Gardner wasn't just the best chance that Republicans had in 2014 — he was really the only option. Gardner's sketchy record on policy issues was irrelevant when it was clear that he was the only GOP candidate who could rub two nickels together. Republicans would have eventually raised money for whomever emerged from the June Primary, but Gardner was the only candidate who could raise enough money to support a real statewide field effort for the GOP — something which would benefit every other race down the ballot. Even if Gardner had failed to win the Senate race, his candidacy was critical for Republicans in general; it's probably fair to say that Republicans could not have taken control of the State Senate without Gardner's cherubic mug churning out both dollars and voters. Resources aside, Gardner's candidacy also gave Republicans a feeling of confidence that they hadn't felt since former Gov. Bill Owens was coasting to an easy re-election victory in 2002.

Gardner's candidacy also shifted the priorities of Colorado Republicans. Bob Beauprez would probably not have been the GOP nominee for Governor if not for his ability to partially self-fund a challenge to Democratic Gov. John Hickenlooper; Republicans certainly wanted to defeat the incumbent Governor, but it was more important for Beauprez's campaign to support — or at least, not harm — Gardner's bid for Senate. There are many reasons that Ken Buck lost his 2010 Senate race against Democratic incumbent Michael Bennet, and the absurd candidacy of Republican Dan Maes for Governor sits near the top of that list. With Gardner in the race for Senate, Republicans felt a new urgency to make sure that Tom Tancredo was not their nominee for Governor, lest his well-known and divisive positions poison the electorate. At times, Beauprez's campaign for Governor almost became an afterthought, with the outcome justifying the strategic approach; Colorado Republicans would take a Gardner win and a Beauprez loss 10 out of 10 times.

Finally, Gardner's Senate candidacy made room for other prominent Republicans in 2014. Gardner backed Buck to replace him in CD-4, and the GOP's erstwhile Senate "frontrunner" had little trouble winning a crowded Primary to win a seat that was virtually impossible for Democrats to challenge in a General Election. After the November election, Buck was voted by his peers as the "President" of the freshman class of Republican Members of Congress, which should only benefit other Colorado Republicans. Buck also went on to hire GOP gubernatorial candidate Greg Brophy as his Chief of Staff, giving the former State Senator someplace to land within the Republican infrastructure.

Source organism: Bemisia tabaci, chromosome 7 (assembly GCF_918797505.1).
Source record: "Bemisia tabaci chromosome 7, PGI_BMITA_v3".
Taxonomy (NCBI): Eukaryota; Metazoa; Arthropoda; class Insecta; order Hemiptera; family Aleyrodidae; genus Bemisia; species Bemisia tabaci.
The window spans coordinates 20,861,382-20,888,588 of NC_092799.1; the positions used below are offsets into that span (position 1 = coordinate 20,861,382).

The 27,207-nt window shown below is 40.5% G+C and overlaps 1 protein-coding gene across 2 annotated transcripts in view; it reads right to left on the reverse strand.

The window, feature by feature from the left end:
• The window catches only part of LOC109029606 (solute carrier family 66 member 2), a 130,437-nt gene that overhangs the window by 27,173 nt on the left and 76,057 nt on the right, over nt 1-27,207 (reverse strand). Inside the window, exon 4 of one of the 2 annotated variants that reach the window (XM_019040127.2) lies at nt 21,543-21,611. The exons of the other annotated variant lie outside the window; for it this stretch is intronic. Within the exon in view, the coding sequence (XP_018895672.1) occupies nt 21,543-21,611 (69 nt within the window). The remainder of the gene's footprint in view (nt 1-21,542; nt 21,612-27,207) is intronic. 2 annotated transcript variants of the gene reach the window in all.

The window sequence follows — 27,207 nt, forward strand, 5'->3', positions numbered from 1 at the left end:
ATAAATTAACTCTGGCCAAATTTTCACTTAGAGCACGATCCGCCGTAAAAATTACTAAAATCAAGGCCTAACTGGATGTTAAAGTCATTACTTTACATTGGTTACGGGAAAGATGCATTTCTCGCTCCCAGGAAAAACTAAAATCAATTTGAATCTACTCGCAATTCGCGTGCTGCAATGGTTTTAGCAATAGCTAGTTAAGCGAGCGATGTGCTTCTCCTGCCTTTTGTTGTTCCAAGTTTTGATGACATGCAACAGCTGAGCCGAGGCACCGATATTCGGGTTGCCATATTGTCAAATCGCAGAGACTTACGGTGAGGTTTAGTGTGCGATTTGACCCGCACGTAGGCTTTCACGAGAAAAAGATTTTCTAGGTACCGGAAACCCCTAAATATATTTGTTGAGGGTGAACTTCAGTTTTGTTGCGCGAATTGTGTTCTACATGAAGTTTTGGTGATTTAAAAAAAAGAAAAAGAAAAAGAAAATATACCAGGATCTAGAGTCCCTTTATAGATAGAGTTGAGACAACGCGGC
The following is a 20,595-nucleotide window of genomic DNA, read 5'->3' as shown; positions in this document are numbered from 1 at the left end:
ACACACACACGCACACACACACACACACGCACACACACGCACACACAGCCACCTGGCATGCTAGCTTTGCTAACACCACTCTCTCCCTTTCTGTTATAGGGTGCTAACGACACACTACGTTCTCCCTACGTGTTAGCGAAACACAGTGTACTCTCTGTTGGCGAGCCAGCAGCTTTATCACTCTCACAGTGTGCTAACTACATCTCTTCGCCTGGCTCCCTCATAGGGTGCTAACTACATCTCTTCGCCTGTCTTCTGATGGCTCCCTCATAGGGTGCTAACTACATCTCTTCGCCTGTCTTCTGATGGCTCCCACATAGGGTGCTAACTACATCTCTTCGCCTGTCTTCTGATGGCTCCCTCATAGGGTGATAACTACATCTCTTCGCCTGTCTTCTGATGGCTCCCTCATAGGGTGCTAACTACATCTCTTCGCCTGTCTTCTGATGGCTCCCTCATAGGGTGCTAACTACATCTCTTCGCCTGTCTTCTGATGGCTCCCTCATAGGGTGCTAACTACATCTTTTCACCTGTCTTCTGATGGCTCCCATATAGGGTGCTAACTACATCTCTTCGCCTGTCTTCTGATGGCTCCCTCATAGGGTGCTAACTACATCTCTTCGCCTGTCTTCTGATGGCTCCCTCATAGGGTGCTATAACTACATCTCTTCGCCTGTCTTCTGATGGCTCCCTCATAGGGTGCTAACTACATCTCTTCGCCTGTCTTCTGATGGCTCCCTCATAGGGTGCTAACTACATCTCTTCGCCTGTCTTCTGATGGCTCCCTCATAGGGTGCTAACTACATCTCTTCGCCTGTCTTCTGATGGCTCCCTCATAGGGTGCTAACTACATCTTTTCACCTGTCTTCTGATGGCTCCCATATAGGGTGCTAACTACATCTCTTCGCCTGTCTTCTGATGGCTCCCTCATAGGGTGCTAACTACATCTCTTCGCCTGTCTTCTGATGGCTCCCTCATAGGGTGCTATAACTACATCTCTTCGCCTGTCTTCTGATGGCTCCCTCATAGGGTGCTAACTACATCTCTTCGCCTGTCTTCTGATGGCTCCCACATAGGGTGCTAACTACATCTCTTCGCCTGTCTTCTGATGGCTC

Cory Gardner's ascension to the U.S. Senate is the biggest political story in Colorado in 2014 (spoiler alert). That he decided to run for Senate at all is a Top 10 story in itself.

New York’s Fracking Ban–Of Course It Matters To Colorado

Fracking near a high school in Greeley, Colorado.

Fracking near a high school in Greeley, Colorado.

The Denver Business Journal's Cathy Proctor has a great story published yesterday with local reaction to the decision by New York Gov. Andrew Cuomo's administration in mid-December to ban the practice of hydraulic fracturing for oil and gas entirely. New York state does not have the kind of widespread frackable energy deposits found in Colorado, but the region's rich Marcellus Shale formation stretches into some less-populated counties in the southern part of the state.

New York's reputation as an East Coast liberal stronghold is the first and most obvious line of defense for Colorado's growing army of energy industry spin doctors, but Proctor's story today demonstrates that the fight over fracking in Colorado is going to be impacted by New York's decision one way or another:

Asked about Cuomo's decision, [Gov. John] Hickenlooper said, via an email from his spokeswoman, that "Colorado is not New York and every state has to find the approach to energy development that makes sense for their communities."

"Colorado is fortunate to have an abundance of energy resources and a long history of environmentally responsible energy development, he said. "The work of our task force will ensure we continue to develop in a way that is safe for our residents, supports jobs and the economy, respects private property rights and protects our environment."

At the other end of the spectrum, [Rep. Jared] Polis criticized Colorado's existing regulations because they don't allow individuals and communities to decide where oil and gas operations should take place.

"While the state of New York has concluded the risks are too great to allow fracking at all, in Colorado homeowners aren't even allowed to stop oil and gas companies from drilling on their own property, despite potentially being only a few hundred feet from their home or school," Polis said in a statement. [Pols emphasis]